Worth the listening but keep your critical faculties in play.Sowell touts his hypothesis about the connection between "culture" and "entrepreneurship", which he seems to consider to be the high point of human achievement, yet leaves glaring holes in the historical narrative that he uses to support it. For example he blames the disappearance of the American Bison on Native Americans without a single mention of characters such as Buffalo Bill who were hired by the railroad corporation to slaughter the bison herds en masse, partly to feed their work crews and partly to rid themselves of a physical obstruction to the building and maintenance of the railroad itself. Another more puzzling omission is that of "The Canal Age", an 80 year span that was of great importance economically, in Sowell's account of the Industrial Revolution in Great Britain.Sowell often derides the "cherry-picking" of authors with a different thesis than his own, while indulging in the same tactics himself.On the other hand, the reading is mellifluous and engaging plaudits to Robertson Dean.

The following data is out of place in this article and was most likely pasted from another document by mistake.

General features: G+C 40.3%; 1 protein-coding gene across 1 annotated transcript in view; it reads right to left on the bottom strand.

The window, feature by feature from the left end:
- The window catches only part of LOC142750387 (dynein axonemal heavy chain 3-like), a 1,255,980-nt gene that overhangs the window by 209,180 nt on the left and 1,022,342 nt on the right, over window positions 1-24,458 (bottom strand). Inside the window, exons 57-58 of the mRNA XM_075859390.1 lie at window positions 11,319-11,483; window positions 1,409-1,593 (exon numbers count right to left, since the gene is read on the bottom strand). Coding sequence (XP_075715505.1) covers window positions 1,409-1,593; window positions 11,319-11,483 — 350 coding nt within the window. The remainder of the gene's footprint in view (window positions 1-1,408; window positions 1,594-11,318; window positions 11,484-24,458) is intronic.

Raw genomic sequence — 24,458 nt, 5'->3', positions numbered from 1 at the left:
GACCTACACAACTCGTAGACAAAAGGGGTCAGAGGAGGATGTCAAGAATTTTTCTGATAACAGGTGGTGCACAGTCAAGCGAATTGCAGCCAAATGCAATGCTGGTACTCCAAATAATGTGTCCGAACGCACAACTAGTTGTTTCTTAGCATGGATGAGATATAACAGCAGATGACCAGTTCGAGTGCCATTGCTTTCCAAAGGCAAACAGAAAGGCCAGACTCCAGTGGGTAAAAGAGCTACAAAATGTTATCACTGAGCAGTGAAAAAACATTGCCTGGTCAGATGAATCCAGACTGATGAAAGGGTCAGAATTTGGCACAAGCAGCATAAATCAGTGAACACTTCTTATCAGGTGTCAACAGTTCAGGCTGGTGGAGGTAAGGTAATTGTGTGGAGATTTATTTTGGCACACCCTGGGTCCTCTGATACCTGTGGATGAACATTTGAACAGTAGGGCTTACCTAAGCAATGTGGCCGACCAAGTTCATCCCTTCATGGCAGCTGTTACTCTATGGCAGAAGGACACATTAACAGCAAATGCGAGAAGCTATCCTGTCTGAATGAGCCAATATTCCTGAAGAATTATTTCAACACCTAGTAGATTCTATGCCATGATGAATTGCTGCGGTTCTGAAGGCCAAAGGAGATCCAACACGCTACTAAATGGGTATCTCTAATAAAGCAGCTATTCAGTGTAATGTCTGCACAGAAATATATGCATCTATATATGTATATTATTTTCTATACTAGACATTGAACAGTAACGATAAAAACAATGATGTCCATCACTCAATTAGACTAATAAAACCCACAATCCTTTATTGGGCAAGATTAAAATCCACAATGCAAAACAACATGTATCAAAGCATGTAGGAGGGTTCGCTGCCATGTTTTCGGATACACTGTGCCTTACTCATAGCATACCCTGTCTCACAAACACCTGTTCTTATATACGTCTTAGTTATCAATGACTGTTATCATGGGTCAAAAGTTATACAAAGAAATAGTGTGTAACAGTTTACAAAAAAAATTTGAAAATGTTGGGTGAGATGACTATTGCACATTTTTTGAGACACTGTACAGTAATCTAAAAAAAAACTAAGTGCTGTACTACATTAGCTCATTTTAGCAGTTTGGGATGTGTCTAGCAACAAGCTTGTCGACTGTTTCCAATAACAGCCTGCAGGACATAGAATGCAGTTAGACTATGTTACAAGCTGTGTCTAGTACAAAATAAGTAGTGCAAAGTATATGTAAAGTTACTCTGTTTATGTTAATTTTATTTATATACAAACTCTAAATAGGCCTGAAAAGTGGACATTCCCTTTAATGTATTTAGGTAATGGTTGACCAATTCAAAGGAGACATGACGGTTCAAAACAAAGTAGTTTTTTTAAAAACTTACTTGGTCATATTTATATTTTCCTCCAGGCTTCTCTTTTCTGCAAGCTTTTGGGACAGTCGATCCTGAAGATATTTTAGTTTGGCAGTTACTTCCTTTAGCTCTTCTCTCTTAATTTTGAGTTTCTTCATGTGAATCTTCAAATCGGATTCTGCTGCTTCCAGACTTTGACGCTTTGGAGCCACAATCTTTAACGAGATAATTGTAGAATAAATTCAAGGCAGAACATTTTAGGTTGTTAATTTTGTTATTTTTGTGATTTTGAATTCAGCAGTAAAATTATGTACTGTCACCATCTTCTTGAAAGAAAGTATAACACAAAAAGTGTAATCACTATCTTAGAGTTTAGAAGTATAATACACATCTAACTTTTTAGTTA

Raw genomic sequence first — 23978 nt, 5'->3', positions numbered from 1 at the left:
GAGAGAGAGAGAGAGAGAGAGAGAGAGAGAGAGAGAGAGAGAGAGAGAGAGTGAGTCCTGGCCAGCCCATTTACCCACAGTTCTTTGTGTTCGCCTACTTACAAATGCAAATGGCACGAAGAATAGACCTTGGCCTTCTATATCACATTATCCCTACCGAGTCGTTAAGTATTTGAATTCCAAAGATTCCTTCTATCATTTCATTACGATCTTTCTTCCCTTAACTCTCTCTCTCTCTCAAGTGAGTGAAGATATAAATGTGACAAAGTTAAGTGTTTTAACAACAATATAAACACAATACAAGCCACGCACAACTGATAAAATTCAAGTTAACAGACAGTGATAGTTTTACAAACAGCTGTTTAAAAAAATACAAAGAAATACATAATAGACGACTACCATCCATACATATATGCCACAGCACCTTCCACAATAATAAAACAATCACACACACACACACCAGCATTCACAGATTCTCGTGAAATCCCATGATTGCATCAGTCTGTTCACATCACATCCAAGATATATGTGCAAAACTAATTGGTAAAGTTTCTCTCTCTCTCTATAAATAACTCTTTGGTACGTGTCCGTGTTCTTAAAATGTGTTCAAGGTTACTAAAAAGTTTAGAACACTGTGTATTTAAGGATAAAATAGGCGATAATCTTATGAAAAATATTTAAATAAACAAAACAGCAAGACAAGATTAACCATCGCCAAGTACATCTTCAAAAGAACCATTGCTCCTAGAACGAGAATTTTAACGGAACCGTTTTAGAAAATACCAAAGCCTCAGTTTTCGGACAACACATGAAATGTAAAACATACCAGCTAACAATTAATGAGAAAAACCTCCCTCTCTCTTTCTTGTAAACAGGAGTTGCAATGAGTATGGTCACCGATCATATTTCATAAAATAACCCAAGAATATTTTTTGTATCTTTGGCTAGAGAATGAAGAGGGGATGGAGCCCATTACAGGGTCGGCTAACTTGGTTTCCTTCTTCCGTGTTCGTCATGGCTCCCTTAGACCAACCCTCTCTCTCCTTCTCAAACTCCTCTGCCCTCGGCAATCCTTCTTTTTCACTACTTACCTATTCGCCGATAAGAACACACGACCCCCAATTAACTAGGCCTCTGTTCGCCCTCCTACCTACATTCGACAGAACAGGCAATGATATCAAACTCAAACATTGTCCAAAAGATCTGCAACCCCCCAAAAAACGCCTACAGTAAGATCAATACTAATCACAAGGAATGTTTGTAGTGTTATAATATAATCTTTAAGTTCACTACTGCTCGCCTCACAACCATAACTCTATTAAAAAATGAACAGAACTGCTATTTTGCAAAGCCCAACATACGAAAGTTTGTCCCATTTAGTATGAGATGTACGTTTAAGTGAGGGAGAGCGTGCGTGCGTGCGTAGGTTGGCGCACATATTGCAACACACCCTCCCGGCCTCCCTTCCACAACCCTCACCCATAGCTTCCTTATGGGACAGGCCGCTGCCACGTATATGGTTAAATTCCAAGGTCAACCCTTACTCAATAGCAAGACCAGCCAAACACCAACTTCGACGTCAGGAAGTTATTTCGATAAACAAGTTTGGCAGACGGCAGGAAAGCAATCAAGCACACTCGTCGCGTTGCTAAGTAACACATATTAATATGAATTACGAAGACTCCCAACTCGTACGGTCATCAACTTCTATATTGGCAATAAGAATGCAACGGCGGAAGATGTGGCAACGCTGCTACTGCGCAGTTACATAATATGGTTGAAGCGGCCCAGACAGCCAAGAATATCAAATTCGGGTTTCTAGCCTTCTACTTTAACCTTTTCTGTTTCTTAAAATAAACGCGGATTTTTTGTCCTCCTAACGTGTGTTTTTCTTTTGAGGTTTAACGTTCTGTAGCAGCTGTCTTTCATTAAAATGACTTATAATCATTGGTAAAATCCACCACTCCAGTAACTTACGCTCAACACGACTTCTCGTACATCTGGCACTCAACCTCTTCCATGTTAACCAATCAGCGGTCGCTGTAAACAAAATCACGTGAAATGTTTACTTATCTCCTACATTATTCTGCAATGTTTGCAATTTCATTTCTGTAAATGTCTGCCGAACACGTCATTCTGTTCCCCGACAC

Yes, this is an accessible arguement about an important problem. Hayes, patiently but without condescention, gives his readers a coherent argument as to why meritocracy leads to an "entitled" elite that loses sight of its moral bearings.
It is among my top ten
The eponymous Claudius who as the narrator takes us into the privileged but often fatal household of the Julio-Claudian Imperial family.
Claudius' dunking in the Rhone during the reign of Caligula
Yes, but I really couldn't manage it
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